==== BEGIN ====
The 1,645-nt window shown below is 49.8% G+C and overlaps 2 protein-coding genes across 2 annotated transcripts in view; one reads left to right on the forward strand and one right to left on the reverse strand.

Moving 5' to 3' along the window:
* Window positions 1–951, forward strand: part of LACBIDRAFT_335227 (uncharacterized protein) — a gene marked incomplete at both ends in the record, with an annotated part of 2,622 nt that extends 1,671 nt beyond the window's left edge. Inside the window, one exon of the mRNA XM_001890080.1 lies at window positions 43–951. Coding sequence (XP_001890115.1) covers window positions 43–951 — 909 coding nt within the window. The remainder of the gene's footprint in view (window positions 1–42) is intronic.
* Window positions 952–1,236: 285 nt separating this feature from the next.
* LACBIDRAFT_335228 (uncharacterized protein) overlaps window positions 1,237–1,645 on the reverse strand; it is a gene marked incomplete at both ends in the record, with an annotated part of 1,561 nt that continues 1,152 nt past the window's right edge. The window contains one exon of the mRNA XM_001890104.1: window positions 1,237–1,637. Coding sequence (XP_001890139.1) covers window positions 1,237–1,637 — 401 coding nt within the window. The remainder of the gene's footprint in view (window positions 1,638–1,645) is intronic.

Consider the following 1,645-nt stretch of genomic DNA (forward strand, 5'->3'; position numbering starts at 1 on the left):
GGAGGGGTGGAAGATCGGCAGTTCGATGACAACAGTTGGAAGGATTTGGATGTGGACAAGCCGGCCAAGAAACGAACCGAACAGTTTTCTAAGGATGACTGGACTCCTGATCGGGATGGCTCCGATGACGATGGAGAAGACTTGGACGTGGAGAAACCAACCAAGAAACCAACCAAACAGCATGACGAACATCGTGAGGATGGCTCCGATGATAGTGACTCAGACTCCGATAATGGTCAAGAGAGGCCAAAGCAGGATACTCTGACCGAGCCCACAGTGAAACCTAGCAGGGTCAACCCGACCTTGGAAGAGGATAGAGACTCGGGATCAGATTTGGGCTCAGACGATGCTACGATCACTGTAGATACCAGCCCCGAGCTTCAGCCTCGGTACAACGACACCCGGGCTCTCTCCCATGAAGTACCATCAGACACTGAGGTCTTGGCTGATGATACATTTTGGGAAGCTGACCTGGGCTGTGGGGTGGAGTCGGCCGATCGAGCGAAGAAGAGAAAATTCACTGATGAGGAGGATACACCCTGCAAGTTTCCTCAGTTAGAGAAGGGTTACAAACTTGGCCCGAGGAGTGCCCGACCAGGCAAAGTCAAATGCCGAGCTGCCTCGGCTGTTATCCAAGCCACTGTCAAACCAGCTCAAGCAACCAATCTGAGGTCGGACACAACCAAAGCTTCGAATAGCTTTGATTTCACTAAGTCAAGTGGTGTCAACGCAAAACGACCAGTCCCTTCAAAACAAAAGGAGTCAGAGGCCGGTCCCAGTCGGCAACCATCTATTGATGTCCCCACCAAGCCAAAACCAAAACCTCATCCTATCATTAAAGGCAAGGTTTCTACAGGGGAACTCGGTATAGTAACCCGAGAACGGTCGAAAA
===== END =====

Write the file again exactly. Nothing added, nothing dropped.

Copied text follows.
The 1,645-nt window shown below is 49.8% G+C and overlaps 2 protein-coding genes across 2 annotated transcripts in view; one reads left to right on the forward strand and one right to left on the reverse strand.

Moving 5' to 3' along the window:
* Window positions 1–951, forward strand: part of LACBIDRAFT_335227 (uncharacterized protein) — a gene marked incomplete at both ends in the record, with an annotated part of 2,622 nt that extends 1,671 nt beyond the window's left edge. Inside the window, one exon of the mRNA XM_001890080.1 lies at window positions 43–951. Coding sequence (XP_001890115.1) covers window positions 43–951 — 909 coding nt within the window. The remainder of the gene's footprint in view (window positions 1–42) is intronic.
* Window positions 952–1,236: 285 nt separating this feature from the next.
* LACBIDRAFT_335228 (uncharacterized protein) overlaps window positions 1,237–1,645 on the reverse strand; it is a gene marked incomplete at both ends in the record, with an annotated part of 1,561 nt that continues 1,152 nt past the window's right edge. The window contains one exon of the mRNA XM_001890104.1: window positions 1,237–1,637. Coding sequence (XP_001890139.1) covers window positions 1,237–1,637 — 401 coding nt within the window. The remainder of the gene's footprint in view (window positions 1,638–1,645) is intronic.

Consider the following 1,645-nt stretch of genomic DNA (forward strand, 5'->3'; position numbering starts at 1 on the left):
GGAGGGGTGGAAGATCGGCAGTTCGATGACAACAGTTGGAAGGATTTGGATGTGGACAAGCCGGCCAAGAAACGAACCGAACAGTTTTCTAAGGATGACTGGACTCCTGATCGGGATGGCTCCGATGACGATGGAGAAGACTTGGACGTGGAGAAACCAACCAAGAAACCAACCAAACAGCATGACGAACATCGTGAGGATGGCTCCGATGATAGTGACTCAGACTCCGATAATGGTCAAGAGAGGCCAAAGCAGGATACTCTGACCGAGCCCACAGTGAAACCTAGCAGGGTCAACCCGACCTTGGAAGAGGATAGAGACTCGGGATCAGATTTGGGCTCAGACGATGCTACGATCACTGTAGATACCAGCCCCGAGCTTCAGCCTCGGTACAACGACACCCGGGCTCTCTCCCATGAAGTACCATCAGACACTGAGGTCTTGGCTGATGATACATTTTGGGAAGCTGACCTGGGCTGTGGGGTGGAGTCGGCCGATCGAGCGAAGAAGAGAAAATTCACTGATGAGGAGGATACACCCTGCAAGTTTCCTCAGTTAGAGAAGGGTTACAAACTTGGCCCGAGGAGTGCCCGACCAGGCAAAGTCAAATGCCGAGCTGCCTCGGCTGTTATCCAAGCCACTGTCAAACCAGCTCAAGCAACCAATCTGAGGTCGGACACAACCAAAGCTTCGAATAGCTTTGATTTCACTAAGTCAAGTGGTGTCAACGCAAAACGACCAGTCCCTTCAAAACAAAAGGAGTCAGAGGCCGGTCCCAGTCGGCAACCATCTATTGATGTCCCCACCAAGCCAAAACCAAAACCTCATCCTATCATTAAAGGCAAGGTTTCTACAGGGGAACTCGGTATAGTAACCCGAGAACGGTCGAAAA